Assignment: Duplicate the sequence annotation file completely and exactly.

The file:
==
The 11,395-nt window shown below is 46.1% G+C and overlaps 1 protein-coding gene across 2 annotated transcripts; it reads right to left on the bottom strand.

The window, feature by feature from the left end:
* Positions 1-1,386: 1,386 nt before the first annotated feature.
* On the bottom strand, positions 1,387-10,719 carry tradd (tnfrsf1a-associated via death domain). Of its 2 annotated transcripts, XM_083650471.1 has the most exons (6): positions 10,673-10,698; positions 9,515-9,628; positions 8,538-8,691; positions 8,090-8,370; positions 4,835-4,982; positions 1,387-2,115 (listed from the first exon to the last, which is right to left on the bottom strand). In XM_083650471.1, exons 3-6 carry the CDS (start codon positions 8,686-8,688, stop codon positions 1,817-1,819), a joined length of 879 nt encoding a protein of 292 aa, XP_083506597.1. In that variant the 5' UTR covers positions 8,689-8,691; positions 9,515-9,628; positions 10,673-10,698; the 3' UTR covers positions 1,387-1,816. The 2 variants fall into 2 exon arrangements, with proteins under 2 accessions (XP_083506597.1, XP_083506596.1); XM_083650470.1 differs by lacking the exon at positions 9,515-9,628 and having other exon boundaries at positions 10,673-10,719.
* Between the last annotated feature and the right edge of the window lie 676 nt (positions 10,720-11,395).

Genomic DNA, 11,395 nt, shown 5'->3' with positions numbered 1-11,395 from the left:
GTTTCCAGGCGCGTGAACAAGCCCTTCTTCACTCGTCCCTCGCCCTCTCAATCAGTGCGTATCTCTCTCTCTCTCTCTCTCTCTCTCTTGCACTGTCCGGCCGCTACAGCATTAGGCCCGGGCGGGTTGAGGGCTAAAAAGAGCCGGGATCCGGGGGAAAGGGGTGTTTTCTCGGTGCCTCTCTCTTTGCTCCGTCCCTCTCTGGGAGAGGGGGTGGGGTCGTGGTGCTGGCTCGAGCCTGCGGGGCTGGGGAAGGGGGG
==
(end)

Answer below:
The 11,395-nt window shown below is 46.1% G+C and overlaps 1 protein-coding gene across 2 annotated transcripts; it reads right to left on the bottom strand.

The window, feature by feature from the left end:
* Positions 1-1,386: 1,386 nt before the first annotated feature.
* On the bottom strand, positions 1,387-10,719 carry tradd (tnfrsf1a-associated via death domain). Of its 2 annotated transcripts, XM_083650471.1 has the most exons (6): positions 10,673-10,698; positions 9,515-9,628; positions 8,538-8,691; positions 8,090-8,370; positions 4,835-4,982; positions 1,387-2,115 (listed from the first exon to the last, which is right to left on the bottom strand). In XM_083650471.1, exons 3-6 carry the CDS (start codon positions 8,686-8,688, stop codon positions 1,817-1,819), a joined length of 879 nt encoding a protein of 292 aa, XP_083506597.1. In that variant the 5' UTR covers positions 8,689-8,691; positions 9,515-9,628; positions 10,673-10,698; the 3' UTR covers positions 1,387-1,816. The 2 variants fall into 2 exon arrangements, with proteins under 2 accessions (XP_083506597.1, XP_083506596.1); XM_083650470.1 differs by lacking the exon at positions 9,515-9,628 and having other exon boundaries at positions 10,673-10,719.
* Between the last annotated feature and the right edge of the window lie 676 nt (positions 10,720-11,395).

Genomic DNA, 11,395 nt, shown 5'->3' with positions numbered 1-11,395 from the left:
GTTTCCAGGCGCGTGAACAAGCCCTTCTTCACTCGTCCCTCGCCCTCTCAATCAGTGCGTATCTCTCTCTCTCTCTCTCTCTCTCTCTTGCACTGTCCGGCCGCTACAGCATTAGGCCCGGGCGGGTTGAGGGCTAAAAAGAGCCGGGATCCGGGGGAAAGGGGTGTTTTCTCGGTGCCTCTCTCTTTGCTCCGTCCCTCTCTGGGAGAGGGGGTGGGGTCGTGGTGCTGGCTCGAGCCTGCGGGGCTGGGGAAGGGGGG